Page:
If O’Shea’s name sounds familiar, that’s because he appeared in “The Pirates of Orion” as the commander of the USS Huron. His first name, Svenquist, was established in Alan Dean Foster’s novel Star Trek Log 5. A member of the Starhaven crew, Ensign Virginia Erickson, appeared in the episode as an unnamed Huron crewmember, with the comic establishing her name. In Foster’s novelization, Erickson was a male crewman called Fushi, while the episode’s third crewmember was christened John Elijah. And as this story reveals, Svenquist hails from the Federation colony New Harvest.

O’Shea earns the enmity of Commander Kor (“Errand of Mercy” and “The Time Trap”), who believes Starfleet is to blame for the Imperial world’s theft. Kor’s officers Kali and Kaz appear as well, consistent with their inclusion in Kor’s crew in “The Time Trap.” Along for the ride are Kor’s comrade Captain Koloth and the latter’s first officer, Korax, from “The Trouble with Tribbles” and “More Tribbles, More Troubles,” though Koloth’s crew are background players here—Kor is the prominent Klingon in this outing.

Lieutenant Gabler, an engineer featured in five episodes beginning with “One of Our Planets Is Missing,” now serves aboard the Starhaven. Gabler was named Frank in Foster’s Star Trek Log 3, and Markiewitz adheres to that nomenclature. Readers also meet an Edosian named Daedal, modeled after The Animated Series’ Arex. Edosian appearances tend to be fleeting, both onscreen and in licensed literature, so it’s always a hoot to meet a member of that tripodal species.

Another member of O’Shea’s crew is Lieutenant Scarlett Callaway, drawn identically to Anne Nored from “The Survivor.” As supplementary materials posted at Markiewitz’s website reveal, that’s by design, as the writer envisioned Callaway and Nored as twin sisters. What’s more, readers meet the prime timeline’s analogue to Commander Thelin, Kirk’s alternate-reality Andorian first officer from “Yesteryear,” who has never shown up on Strange New Worlds but absolutely should because that character is a highlight of the episode. In short, O’Shea’s crew is basically a greatest hits of cartoon callouts.

When New Harvest’s one million colonists vanish, the Starhaven is dispatched to find out why. Shadowy aliens called the Myriad warn O’Shea that the Romulans are using transport spheres to eliminate their enemies, with a full-scale invasion imminent. Kor’s ship attacks the Starhaven, but O’Shea gives him proof of the Romulan scheme, earning the Klingon’s reluctant cooperation and respect.

Meanwhile, the Romulans conspire with Admiral Maxwell, Starfleet’s latest “badmiral” (an ancestor, perhaps, of Benjamin Maxwell from The Next Generation’s “The Wounded”?) to conquer the Alpha Quadrant using a genetically bred moira (or moria—the spelling changes from one issue to the next). Kor kills O’Shea, but the moira/moria joins his mind and discovers he’s not the enemy, then restores the man’s life and sacrifices itself to prevent further bloodshed. It’s a powerful ending worthy of Trek’s ideals, so it’s a shame Markiewitz did not produce additional comics. Like Tescar’s team, he demonstrably understands what makes a good Star Trek story.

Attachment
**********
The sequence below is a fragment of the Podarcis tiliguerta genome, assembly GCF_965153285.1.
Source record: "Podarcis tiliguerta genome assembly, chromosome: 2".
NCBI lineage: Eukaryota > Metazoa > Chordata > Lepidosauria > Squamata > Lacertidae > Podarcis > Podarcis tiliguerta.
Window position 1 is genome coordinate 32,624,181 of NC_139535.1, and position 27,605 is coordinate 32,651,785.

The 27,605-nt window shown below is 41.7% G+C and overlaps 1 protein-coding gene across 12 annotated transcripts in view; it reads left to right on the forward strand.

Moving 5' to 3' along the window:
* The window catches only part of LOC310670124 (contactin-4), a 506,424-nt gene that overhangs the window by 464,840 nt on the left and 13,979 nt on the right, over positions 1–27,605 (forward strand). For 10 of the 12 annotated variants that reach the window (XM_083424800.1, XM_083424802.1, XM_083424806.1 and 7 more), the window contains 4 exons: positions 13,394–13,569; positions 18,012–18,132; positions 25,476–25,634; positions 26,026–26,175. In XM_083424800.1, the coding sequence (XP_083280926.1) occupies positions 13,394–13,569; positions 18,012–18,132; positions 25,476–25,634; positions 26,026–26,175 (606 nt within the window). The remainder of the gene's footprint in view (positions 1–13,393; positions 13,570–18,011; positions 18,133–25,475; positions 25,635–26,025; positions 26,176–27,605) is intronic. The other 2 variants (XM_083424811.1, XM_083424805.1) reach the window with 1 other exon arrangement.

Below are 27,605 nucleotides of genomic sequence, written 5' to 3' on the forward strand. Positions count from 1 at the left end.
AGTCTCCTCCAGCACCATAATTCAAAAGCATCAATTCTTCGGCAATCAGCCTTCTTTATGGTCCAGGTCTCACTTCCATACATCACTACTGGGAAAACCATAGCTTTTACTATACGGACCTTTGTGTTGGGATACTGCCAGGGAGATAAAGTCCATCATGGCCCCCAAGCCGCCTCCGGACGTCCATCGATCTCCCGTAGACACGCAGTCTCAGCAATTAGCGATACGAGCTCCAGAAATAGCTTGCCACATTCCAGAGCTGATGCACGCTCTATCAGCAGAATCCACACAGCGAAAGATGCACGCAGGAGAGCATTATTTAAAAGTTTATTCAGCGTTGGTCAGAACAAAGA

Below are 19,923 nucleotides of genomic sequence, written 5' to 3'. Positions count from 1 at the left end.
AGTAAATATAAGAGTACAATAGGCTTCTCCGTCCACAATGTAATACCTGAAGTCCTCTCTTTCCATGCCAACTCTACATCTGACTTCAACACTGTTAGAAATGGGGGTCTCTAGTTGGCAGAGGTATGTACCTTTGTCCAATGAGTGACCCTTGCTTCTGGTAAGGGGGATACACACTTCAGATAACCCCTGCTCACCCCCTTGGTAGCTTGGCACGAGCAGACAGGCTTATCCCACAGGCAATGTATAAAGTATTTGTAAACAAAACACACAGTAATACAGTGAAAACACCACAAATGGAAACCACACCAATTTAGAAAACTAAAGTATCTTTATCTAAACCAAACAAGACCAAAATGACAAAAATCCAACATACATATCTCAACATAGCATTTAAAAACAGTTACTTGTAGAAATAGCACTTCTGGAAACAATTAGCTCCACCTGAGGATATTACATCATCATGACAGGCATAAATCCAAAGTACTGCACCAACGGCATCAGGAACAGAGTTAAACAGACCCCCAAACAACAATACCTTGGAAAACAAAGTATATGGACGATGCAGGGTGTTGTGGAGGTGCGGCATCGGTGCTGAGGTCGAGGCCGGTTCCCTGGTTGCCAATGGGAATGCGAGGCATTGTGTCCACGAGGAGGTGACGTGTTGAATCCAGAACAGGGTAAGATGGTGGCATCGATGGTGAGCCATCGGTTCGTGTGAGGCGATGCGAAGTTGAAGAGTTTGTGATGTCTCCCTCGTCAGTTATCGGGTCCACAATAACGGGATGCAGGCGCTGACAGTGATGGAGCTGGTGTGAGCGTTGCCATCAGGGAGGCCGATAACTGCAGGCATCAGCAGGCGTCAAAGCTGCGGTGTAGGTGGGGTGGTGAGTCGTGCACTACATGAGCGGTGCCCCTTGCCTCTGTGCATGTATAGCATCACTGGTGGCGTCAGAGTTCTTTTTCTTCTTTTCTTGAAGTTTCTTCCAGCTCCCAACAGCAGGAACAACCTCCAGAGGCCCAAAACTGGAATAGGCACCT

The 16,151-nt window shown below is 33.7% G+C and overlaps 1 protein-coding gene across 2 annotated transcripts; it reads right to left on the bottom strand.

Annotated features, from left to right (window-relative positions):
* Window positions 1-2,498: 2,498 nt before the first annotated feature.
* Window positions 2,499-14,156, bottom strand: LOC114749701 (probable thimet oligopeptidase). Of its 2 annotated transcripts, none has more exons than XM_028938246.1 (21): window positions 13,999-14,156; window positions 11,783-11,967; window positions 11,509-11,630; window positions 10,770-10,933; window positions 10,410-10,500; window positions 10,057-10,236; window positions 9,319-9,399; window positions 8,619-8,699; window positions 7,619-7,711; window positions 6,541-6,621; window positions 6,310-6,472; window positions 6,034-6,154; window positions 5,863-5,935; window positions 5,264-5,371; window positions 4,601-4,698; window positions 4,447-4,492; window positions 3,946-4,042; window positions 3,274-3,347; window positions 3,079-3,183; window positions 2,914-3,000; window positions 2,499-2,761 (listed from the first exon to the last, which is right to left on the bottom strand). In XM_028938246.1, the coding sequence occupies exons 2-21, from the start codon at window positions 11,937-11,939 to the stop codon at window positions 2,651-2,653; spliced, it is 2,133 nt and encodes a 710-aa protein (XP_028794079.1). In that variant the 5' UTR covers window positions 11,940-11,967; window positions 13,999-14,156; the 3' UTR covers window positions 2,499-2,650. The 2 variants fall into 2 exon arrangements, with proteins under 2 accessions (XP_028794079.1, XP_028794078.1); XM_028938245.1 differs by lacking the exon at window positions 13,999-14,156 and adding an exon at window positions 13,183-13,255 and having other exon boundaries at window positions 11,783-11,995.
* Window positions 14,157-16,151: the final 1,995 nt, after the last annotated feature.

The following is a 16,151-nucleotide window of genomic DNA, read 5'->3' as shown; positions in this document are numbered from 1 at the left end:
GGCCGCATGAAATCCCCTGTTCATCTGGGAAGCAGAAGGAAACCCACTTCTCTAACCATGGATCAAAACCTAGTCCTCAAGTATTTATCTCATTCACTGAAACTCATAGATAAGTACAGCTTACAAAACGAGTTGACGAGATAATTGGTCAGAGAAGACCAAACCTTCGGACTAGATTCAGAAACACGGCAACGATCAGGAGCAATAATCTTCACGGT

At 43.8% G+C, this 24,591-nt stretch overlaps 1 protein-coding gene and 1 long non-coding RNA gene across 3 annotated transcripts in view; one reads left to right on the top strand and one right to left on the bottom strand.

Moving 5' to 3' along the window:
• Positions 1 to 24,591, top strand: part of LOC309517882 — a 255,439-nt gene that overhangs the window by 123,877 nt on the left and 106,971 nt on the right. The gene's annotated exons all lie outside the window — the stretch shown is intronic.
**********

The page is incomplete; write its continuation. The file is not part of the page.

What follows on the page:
Markiewitz’s website contains an additional strip titled “The Redirection Factor,” created to reroute to that site any visitors who come across a now-defunct page that had once hosted The Animated Voyages. In this fourth-wall-dropping strip, the Starhaven crew discovers their voyages are available on a 20th-century invention called the Internet, in a medium known as comic books. Artist Dick Kulpa did something similar when he’d auditioned for the Star Trek newspaper strip, and Markiewitz’s strip is equally amusing.

Next week, we’ll return to our discussion of the IDW years, with a look at the ambitious Star Trek: Year Five. If more tie-ins to The Animated Series are what you crave, then you won’t be disappointed, because Year Five is set during that portion of Kirk’s historic five-year mission, with Arex a mainstay at navigation. See you then.

Looking for more information about Star Trek comics? Check out these resources:

Rich Handley has written, co-written, co-edited, or contributed to dozens of books, both fiction and non-fiction, about Planet of the Apes, Watchmen, Back to the Future, Star Trek, Star Wars, Battlestar Galactica, Hellblazer, Swamp Thing, Stargate, Dark Shadows, The X-Files, Twin Peaks, Red Dwarf, Blade Runner, Doctor Who, Buffy the Vampire Slayer, Batman, the Joker, classic monsters, and more. He has also been a magazine writer and editor for nearly three decades. Rich edited Eaglemoss’s Star Trek Graphic Novel Collection, and he currently writes articles for Titan’s Star Trek Explorer magazine, as well as books for an as-yet-unannounced role-playing game. Learn more about Rich and his work at